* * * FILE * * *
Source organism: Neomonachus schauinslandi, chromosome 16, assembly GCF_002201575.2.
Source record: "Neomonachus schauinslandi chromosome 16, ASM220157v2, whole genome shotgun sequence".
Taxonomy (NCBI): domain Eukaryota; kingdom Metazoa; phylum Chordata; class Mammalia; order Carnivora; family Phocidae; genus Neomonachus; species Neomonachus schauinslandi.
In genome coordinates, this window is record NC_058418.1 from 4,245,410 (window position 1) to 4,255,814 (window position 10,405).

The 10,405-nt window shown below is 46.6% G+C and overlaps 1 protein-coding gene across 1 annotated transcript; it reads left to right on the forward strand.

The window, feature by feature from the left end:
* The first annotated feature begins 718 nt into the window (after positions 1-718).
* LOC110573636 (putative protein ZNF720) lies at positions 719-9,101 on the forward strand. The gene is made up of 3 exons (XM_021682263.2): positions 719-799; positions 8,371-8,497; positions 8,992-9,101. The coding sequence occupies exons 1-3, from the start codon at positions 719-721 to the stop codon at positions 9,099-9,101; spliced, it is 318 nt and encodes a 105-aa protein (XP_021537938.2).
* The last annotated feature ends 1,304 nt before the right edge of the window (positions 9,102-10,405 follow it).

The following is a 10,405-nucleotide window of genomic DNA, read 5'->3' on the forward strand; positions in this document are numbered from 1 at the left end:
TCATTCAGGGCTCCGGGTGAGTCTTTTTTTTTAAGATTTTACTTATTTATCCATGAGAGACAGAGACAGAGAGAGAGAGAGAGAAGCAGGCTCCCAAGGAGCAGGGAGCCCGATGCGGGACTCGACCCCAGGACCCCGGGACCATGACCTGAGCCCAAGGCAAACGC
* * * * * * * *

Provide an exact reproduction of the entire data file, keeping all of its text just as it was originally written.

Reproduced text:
Source organism: Neomonachus schauinslandi, chromosome 16, assembly GCF_002201575.2.
Source record: "Neomonachus schauinslandi chromosome 16, ASM220157v2, whole genome shotgun sequence".
Taxonomy (NCBI): domain Eukaryota; kingdom Metazoa; phylum Chordata; class Mammalia; order Carnivora; family Phocidae; genus Neomonachus; species Neomonachus schauinslandi.
In genome coordinates, this window is record NC_058418.1 from 4,245,410 (window position 1) to 4,255,814 (window position 10,405).

The 10,405-nt window shown below is 46.6% G+C and overlaps 1 protein-coding gene across 1 annotated transcript; it reads left to right on the forward strand.

The window, feature by feature from the left end:
* The first annotated feature begins 718 nt into the window (after positions 1-718).
* LOC110573636 (putative protein ZNF720) lies at positions 719-9,101 on the forward strand. The gene is made up of 3 exons (XM_021682263.2): positions 719-799; positions 8,371-8,497; positions 8,992-9,101. The coding sequence occupies exons 1-3, from the start codon at positions 719-721 to the stop codon at positions 9,099-9,101; spliced, it is 318 nt and encodes a 105-aa protein (XP_021537938.2).
* The last annotated feature ends 1,304 nt before the right edge of the window (positions 9,102-10,405 follow it).

The following is a 10,405-nucleotide window of genomic DNA, read 5'->3' on the forward strand; positions in this document are numbered from 1 at the left end:
TCATTCAGGGCTCCGGGTGAGTCTTTTTTTTTAAGATTTTACTTATTTATCCATGAGAGACAGAGACAGAGAGAGAGAGAGAGAAGCAGGCTCCCAAGGAGCAGGGAGCCCGATGCGGGACTCGACCCCAGGACCCCGGGACCATGACCTGAGCCCAAGGCAAACGC